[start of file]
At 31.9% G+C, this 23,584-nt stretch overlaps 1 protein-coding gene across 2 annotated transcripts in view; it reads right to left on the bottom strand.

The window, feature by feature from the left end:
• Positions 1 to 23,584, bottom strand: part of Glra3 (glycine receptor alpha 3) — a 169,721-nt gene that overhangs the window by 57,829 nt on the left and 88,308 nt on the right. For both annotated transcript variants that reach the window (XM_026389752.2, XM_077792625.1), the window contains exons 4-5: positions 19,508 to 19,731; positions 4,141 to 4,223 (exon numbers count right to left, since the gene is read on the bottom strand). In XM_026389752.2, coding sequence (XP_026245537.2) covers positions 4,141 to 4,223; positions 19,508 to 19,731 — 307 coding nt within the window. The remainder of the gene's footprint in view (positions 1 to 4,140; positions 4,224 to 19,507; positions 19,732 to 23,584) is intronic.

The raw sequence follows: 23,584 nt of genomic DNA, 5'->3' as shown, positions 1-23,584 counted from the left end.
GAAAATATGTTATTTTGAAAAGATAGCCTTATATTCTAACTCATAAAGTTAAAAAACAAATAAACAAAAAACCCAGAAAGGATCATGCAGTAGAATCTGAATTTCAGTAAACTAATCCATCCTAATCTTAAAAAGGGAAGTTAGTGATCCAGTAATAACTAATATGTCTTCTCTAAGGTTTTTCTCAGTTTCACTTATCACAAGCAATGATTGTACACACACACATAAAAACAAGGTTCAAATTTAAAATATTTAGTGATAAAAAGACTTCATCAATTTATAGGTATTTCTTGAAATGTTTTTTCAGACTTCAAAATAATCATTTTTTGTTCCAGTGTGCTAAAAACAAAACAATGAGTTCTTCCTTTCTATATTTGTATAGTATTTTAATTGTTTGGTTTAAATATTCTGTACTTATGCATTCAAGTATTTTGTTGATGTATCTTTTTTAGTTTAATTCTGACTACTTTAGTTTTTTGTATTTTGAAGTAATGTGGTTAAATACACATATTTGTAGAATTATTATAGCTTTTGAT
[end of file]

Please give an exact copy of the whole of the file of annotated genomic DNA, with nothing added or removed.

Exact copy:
At 31.9% G+C, this 23,584-nt stretch overlaps 1 protein-coding gene across 2 annotated transcripts in view; it reads right to left on the bottom strand.

The window, feature by feature from the left end:
• Positions 1 to 23,584, bottom strand: part of Glra3 (glycine receptor alpha 3) — a 169,721-nt gene that overhangs the window by 57,829 nt on the left and 88,308 nt on the right. For both annotated transcript variants that reach the window (XM_026389752.2, XM_077792625.1), the window contains exons 4-5: positions 19,508 to 19,731; positions 4,141 to 4,223 (exon numbers count right to left, since the gene is read on the bottom strand). In XM_026389752.2, coding sequence (XP_026245537.2) covers positions 4,141 to 4,223; positions 19,508 to 19,731 — 307 coding nt within the window. The remainder of the gene's footprint in view (positions 1 to 4,140; positions 4,224 to 19,507; positions 19,732 to 23,584) is intronic.

The raw sequence follows: 23,584 nt of genomic DNA, 5'->3' as shown, positions 1-23,584 counted from the left end.
GAAAATATGTTATTTTGAAAAGATAGCCTTATATTCTAACTCATAAAGTTAAAAAACAAATAAACAAAAAACCCAGAAAGGATCATGCAGTAGAATCTGAATTTCAGTAAACTAATCCATCCTAATCTTAAAAAGGGAAGTTAGTGATCCAGTAATAACTAATATGTCTTCTCTAAGGTTTTTCTCAGTTTCACTTATCACAAGCAATGATTGTACACACACACATAAAAACAAGGTTCAAATTTAAAATATTTAGTGATAAAAAGACTTCATCAATTTATAGGTATTTCTTGAAATGTTTTTTCAGACTTCAAAATAATCATTTTTTGTTCCAGTGTGCTAAAAACAAAACAATGAGTTCTTCCTTTCTATATTTGTATAGTATTTTAATTGTTTGGTTTAAATATTCTGTACTTATGCATTCAAGTATTTTGTTGATGTATCTTTTTTAGTTTAATTCTGACTACTTTAGTTTTTTGTATTTTGAAGTAATGTGGTTAAATACACATATTTGTAGAATTATTATAGCTTTTGAT